I just read How Luck Happens: Using the Science of Luck to Transform Work, Love, and Life, by Janice Kaplan and Barnaby Marsh. It's a really awesome book into why some people are more lucky than others, and how we can leverage on things we can do in order to be luckier. In other words, luck is (party) a SKILL that you can hone. The science of luck will be an interesting trend to watch, much like how the concept of antifragile trends, because both have their roots in complexity, systems-thinking, and chaos.
Sharing them here as reference for myself, and for anyone who might find it useful. This is not a book review, just raw notes lifted directly from the book, with some minor interpretations and categorisations of my own. This is part of my reading list for a new season.
"Luck is when preparation meets opportunity"
Luck occurs at the intersection of chance, talent and hard work.
Luck isn’t a zero sum game - plenty for everyone if you know where and how to look for it.
Most importantly is: you can make your own luck. It’s not completely random. It’s not completely about forces beyond your control.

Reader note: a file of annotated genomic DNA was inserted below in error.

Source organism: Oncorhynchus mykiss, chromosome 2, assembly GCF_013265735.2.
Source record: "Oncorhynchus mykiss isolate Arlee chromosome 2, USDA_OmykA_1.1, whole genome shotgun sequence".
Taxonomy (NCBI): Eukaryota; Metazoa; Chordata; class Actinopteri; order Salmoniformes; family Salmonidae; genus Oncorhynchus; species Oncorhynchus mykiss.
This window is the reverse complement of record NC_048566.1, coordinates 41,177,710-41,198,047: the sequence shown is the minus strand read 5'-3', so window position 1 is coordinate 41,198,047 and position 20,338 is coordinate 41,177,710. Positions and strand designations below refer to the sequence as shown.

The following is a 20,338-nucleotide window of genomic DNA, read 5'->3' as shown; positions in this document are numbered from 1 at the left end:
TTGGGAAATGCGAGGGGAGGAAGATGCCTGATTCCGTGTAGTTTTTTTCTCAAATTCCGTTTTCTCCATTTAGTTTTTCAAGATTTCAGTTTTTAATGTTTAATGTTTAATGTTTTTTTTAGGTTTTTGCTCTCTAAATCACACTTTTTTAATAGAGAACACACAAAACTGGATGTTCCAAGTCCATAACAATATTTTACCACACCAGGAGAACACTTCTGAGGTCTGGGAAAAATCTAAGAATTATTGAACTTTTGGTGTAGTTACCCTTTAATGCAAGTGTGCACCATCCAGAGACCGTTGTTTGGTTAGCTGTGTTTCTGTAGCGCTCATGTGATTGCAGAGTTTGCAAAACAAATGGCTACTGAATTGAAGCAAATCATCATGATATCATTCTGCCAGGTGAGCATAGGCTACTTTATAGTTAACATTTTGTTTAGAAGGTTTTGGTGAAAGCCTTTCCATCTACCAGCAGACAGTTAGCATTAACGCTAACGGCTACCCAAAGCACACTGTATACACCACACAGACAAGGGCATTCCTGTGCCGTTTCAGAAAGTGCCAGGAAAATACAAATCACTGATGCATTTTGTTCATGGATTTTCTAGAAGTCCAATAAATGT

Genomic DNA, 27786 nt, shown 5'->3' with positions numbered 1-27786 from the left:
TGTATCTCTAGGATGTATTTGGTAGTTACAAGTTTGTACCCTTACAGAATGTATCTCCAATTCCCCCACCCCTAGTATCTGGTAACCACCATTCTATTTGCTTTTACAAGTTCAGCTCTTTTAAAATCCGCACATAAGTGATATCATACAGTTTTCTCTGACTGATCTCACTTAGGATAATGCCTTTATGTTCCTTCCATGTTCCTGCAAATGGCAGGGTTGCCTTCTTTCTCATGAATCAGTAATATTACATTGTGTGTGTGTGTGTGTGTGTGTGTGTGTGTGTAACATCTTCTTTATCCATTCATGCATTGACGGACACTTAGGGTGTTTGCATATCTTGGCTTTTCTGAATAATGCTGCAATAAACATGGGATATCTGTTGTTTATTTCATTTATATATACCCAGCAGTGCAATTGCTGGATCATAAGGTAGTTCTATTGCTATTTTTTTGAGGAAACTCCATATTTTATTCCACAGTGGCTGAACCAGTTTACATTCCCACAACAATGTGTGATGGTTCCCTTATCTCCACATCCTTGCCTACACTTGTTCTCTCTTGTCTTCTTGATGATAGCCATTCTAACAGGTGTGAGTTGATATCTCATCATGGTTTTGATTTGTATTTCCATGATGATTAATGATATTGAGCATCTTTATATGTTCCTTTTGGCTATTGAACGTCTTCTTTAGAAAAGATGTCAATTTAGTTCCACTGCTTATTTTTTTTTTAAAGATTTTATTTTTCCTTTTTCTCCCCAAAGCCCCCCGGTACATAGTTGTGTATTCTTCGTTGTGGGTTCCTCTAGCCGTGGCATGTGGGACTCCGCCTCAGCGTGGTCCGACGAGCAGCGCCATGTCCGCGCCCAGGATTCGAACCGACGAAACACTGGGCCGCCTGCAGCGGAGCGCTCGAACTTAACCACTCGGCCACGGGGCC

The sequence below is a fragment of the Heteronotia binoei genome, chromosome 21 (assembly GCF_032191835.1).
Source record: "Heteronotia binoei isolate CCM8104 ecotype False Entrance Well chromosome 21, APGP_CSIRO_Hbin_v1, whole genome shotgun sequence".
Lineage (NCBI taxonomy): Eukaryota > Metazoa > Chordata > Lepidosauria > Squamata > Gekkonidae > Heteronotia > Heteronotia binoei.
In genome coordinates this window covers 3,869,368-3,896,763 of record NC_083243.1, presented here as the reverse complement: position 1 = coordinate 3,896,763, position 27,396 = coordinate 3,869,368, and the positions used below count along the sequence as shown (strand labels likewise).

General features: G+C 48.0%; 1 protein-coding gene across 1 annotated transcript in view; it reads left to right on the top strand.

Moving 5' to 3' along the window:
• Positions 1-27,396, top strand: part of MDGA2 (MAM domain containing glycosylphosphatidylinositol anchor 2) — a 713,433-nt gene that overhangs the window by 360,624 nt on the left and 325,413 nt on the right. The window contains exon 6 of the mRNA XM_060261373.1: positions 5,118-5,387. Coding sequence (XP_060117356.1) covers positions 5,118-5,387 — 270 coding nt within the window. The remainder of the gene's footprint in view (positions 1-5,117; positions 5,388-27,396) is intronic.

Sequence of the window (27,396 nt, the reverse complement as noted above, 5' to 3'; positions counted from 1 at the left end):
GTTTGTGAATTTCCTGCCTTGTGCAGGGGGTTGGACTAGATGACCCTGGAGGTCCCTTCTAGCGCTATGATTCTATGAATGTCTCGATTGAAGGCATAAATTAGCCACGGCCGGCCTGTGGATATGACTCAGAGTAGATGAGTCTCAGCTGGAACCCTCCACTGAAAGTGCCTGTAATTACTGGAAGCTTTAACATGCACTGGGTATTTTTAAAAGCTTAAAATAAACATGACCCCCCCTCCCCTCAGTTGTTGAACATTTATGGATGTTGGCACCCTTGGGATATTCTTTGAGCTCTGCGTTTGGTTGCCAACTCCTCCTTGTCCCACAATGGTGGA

More risk doesn’t mean more luck. Luck is asymmetrical - some good luck if it works, but lots of bad luck if it doesn't. Or vice versa. The heroic path isn’t the only way to luck.
Luck is not passive - it requires action.
Every action you take changes the odds, so the original statistic might not be accurate to your context.
Hard work = persistence, focus, attentiveness to possibility. Face lots of failures and keep trying before getting lucky.
Liking the challenge and having fun helps you stay in it longer, and luckier.
How you respond to opportunity matters too.
Be attentive to opportunities, be prepared for anything, and try the unexpected.
Having information, knowing when and where to look helps you be more lucky.
Attentiveness to opportunity = flexible attention, able to switch between narrow and open focus fast, to subtle signals - seldom are they loud and in your face.